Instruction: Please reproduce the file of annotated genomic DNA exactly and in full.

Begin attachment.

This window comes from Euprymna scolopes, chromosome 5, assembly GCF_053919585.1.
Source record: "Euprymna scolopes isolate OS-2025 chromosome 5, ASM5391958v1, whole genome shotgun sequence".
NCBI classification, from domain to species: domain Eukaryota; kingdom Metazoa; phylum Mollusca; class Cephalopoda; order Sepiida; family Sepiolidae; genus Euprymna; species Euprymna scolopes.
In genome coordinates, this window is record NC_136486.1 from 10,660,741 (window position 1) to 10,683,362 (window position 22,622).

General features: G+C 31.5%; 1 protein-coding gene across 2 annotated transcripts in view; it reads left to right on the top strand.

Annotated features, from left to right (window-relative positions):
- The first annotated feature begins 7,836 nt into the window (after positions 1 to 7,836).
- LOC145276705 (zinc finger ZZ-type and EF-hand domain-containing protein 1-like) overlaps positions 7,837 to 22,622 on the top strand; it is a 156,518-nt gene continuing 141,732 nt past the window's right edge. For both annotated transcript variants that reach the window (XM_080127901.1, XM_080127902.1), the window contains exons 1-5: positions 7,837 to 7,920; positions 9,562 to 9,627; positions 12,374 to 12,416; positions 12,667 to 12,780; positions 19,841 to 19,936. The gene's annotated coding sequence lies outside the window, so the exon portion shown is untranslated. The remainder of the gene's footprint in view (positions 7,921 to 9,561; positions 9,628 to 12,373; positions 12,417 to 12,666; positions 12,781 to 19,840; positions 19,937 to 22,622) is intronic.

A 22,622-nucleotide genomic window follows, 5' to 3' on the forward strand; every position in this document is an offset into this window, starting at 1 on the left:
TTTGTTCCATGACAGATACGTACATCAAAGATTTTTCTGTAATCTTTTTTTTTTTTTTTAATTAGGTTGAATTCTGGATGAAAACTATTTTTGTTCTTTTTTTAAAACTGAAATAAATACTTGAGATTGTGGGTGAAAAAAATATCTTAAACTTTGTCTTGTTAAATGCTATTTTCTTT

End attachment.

This window comes from Euprymna scolopes, chromosome 5, assembly GCF_053919585.1.
Source record: "Euprymna scolopes isolate OS-2025 chromosome 5, ASM5391958v1, whole genome shotgun sequence".
NCBI classification, from domain to species: domain Eukaryota; kingdom Metazoa; phylum Mollusca; class Cephalopoda; order Sepiida; family Sepiolidae; genus Euprymna; species Euprymna scolopes.
In genome coordinates, this window is record NC_136486.1 from 10,660,741 (window position 1) to 10,683,362 (window position 22,622).

General features: G+C 31.5%; 1 protein-coding gene across 2 annotated transcripts in view; it reads left to right on the top strand.

Annotated features, from left to right (window-relative positions):
- The first annotated feature begins 7,836 nt into the window (after positions 1 to 7,836).
- LOC145276705 (zinc finger ZZ-type and EF-hand domain-containing protein 1-like) overlaps positions 7,837 to 22,622 on the top strand; it is a 156,518-nt gene continuing 141,732 nt past the window's right edge. For both annotated transcript variants that reach the window (XM_080127901.1, XM_080127902.1), the window contains exons 1-5: positions 7,837 to 7,920; positions 9,562 to 9,627; positions 12,374 to 12,416; positions 12,667 to 12,780; positions 19,841 to 19,936. The gene's annotated coding sequence lies outside the window, so the exon portion shown is untranslated. The remainder of the gene's footprint in view (positions 7,921 to 9,561; positions 9,628 to 12,373; positions 12,417 to 12,666; positions 12,781 to 19,840; positions 19,937 to 22,622) is intronic.

A 22,622-nucleotide genomic window follows, 5' to 3' on the forward strand; every position in this document is an offset into this window, starting at 1 on the left:
TTTGTTCCATGACAGATACGTACATCAAAGATTTTTCTGTAATCTTTTTTTTTTTTTTTAATTAGGTTGAATTCTGGATGAAAACTATTTTTGTTCTTTTTTTAAAACTGAAATAAATACTTGAGATTGTGGGTGAAAAAAATATCTTAAACTTTGTCTTGTTAAATGCTATTTTCTTT